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League of Women Voters of California Education Fund
City of Sunnyvale
2/3 Vote Required
Fail: 9,917 / 59.12% Yes votes ...... 6,858 / 40.88% No votes
Index of all Measures
|Results as of Nov 13 11:47am, 100.0% of Precincts Reporting (53/53)|
|Information shown below: Official Information | Impartial Analysis | Arguments | Tax Rate Statement ||
To upgrade and expand Sunnyvale Library to support enhanced educational opportunities for local children and students, to support an increase of the library's collection of books and other materials, to ensure adequate reading space and expanded computer labs for seniors, children and the general public, shall the City of Sunnyvale issue $108 million in general obligation bonds for design and construction of a new, energy efficient, green-designed, environmentally sustainable library to support Sunnyvale's growing community?
Measure B, a City of Sunnyvale ("City") bond measure, seeks voter approval to authorize the City to issue general obligation bonds in the amount of $108,000,000, at a rate of interest not to exceed the legal limit, for design and construction of a new, energy efficient, environmentally sustainable library for Sunnyvale's growing community.
If two-thirds of the qualified electors voting on this measure vote for approval, the City will be authorized to issue general obligation bonds in an amount not to exceed $108,000,000. It is expected that the bonds would be issued in one series, and would have a maturity not exceeding thirty years. Approval of this measure would authorize the City to levy an ad valorem tax rate on real property within the City by an amount needed to retire the indebtedness created by these bonds. The City's best estimate of the average tax rate required to be levied to fund the bond issue during the term of authorization is $19.52 per $100,000 of assessed valuation (1.952 cents per $100). The City's best estimate of both the first year and highest tax rate to fund the bond issue is $37.09 per $100,000 assessed valuation (3.709 cents per $100).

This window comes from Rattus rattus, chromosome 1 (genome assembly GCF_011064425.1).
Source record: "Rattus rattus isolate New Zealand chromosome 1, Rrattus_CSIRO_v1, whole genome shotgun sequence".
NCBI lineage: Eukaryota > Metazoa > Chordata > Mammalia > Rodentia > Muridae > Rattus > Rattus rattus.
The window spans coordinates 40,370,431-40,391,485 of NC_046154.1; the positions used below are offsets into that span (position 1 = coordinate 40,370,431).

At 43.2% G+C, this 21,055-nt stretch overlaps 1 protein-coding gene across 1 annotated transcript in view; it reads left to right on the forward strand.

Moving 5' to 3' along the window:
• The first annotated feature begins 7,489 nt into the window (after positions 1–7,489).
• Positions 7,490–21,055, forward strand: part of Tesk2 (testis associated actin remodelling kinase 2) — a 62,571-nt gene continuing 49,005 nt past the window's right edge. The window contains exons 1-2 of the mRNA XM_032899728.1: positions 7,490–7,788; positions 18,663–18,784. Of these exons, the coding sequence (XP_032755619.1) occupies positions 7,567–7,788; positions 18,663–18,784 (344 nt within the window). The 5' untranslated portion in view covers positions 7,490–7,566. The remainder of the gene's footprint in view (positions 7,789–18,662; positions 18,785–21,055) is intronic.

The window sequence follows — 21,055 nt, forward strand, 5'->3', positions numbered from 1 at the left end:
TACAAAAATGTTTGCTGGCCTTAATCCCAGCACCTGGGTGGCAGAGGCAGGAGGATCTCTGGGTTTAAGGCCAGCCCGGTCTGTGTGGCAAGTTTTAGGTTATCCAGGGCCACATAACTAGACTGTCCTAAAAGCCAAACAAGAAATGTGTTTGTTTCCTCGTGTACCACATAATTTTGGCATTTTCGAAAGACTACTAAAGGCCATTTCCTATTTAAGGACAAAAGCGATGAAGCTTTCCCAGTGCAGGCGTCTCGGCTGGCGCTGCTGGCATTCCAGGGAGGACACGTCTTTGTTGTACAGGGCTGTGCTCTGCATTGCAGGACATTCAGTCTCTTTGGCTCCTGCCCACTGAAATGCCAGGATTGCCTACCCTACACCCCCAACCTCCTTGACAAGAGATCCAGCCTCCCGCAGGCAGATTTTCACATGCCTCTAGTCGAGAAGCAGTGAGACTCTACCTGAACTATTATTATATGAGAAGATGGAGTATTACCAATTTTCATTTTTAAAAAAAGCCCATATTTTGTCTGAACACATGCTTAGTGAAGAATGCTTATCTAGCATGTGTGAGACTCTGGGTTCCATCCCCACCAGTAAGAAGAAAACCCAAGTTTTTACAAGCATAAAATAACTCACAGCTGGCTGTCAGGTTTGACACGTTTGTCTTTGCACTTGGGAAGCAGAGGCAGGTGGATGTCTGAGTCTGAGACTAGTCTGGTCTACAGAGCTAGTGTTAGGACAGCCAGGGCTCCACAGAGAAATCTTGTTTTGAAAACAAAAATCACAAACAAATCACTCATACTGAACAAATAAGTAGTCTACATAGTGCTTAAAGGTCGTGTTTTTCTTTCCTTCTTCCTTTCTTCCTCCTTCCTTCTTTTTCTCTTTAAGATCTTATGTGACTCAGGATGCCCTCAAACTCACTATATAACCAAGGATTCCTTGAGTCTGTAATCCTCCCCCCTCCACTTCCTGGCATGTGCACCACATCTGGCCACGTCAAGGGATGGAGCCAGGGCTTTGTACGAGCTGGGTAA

California law permits a city to levy a tax for a specific purpose on real property within the city if the tax is approved by two-thirds of the voters voting in an election.
Section 1(b) of Article 13A of the California Constitution provides an exception to the one percent property tax limit amount by allowing local governments to increase the property tax rate above one percent to pay off new bonded indebtedness for the purchase or improvement of real property. Because of this restriction, proceeds of the proposed bonds, including interest earned on the proceeds, may only be spent on the design and construction of a new Sunnyvale library and cannot be used for any other purpose, including the purchase of personal property such as books, computers and the like. In addition, bond proceeds may not legally be used to pay for the costs of operating the proposed new library and these costs will be required to be funded by other than the bond proceeds.
A "Yes" vote is a vote to approve the issuance of bonds for a new Sunnyvale library and to approve the property tax to retire the bond indebtedness.
A "No" vote is a vote not to approve the library bonds and property tax.
/s/ David Kahn
News and Analysis|
|Arguments For Measure B||Arguments Against Measure B|